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Keywords:

  • coresidence;
  • culture/race/ethnicity;
  • housing;
  • immigration/migrant families;
  • intergenerational relations;
  • National Educational Longitudinal Study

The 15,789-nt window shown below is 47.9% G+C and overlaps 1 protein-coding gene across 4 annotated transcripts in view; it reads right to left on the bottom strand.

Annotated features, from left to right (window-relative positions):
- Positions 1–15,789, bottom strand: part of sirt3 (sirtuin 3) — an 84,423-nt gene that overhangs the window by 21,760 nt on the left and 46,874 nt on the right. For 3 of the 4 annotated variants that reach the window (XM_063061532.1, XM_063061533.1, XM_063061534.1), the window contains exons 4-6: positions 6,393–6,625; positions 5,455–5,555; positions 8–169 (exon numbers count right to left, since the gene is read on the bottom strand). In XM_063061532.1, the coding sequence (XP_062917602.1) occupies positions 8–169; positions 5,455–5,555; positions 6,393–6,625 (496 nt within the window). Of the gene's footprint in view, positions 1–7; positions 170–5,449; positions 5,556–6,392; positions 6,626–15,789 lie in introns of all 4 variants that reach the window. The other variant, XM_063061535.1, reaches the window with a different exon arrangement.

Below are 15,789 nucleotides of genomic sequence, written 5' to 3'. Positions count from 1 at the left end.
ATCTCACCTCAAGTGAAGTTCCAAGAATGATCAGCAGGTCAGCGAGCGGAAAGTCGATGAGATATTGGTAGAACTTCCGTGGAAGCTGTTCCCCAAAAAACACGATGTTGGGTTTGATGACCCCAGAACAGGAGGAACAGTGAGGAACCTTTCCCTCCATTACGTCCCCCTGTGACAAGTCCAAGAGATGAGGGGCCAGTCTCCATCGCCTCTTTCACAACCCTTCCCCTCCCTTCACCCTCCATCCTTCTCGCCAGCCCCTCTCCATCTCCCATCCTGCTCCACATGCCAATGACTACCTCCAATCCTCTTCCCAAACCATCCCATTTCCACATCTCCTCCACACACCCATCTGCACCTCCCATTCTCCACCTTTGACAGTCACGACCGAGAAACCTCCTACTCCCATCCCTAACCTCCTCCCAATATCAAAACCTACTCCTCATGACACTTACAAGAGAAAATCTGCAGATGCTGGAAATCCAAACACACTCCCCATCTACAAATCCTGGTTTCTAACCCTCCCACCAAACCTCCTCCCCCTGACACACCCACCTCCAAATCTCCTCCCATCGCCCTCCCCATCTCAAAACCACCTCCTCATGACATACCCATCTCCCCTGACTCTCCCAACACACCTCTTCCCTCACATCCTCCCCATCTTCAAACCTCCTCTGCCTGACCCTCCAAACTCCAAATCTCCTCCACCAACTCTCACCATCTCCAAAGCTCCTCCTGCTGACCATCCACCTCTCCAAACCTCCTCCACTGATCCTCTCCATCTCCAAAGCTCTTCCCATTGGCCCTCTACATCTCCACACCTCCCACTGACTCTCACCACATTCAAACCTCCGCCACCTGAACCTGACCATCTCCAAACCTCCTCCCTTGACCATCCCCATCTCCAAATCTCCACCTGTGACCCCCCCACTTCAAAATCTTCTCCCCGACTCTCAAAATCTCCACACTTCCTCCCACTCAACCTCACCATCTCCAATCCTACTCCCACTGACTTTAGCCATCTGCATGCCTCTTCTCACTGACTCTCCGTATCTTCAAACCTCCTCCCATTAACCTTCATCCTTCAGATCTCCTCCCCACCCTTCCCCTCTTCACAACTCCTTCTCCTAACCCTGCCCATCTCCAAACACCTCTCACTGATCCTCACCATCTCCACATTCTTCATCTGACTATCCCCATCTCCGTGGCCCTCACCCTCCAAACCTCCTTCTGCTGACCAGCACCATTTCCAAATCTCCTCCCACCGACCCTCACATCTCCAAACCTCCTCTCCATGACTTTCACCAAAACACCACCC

Non-White young adults are more likely to live with their parents throughout their 20s, more likely to return home after going away to college, and less likely to leave again after returning. Scholars have speculated that subcultural differences in attitudes toward marriage and family play a key role in generating racial/ethnic differences in rates of coresidence with parents among young adults. Data from the National Education Longitudinal Survey of 1988 (N = 11,228) were analyzed in order to test this hypothesis. Attitudes toward marriage and family were significantly associated with coresidence, especially among young men, but did not substantially account for racial/ethnic differences in living arrangements. Among young non-White women and young Black men, higher rates of coresidence were related to differences from Whites in socioeconomic or marital status (and sometimes both) that were largely independent of differences in attitudes toward marriage and family.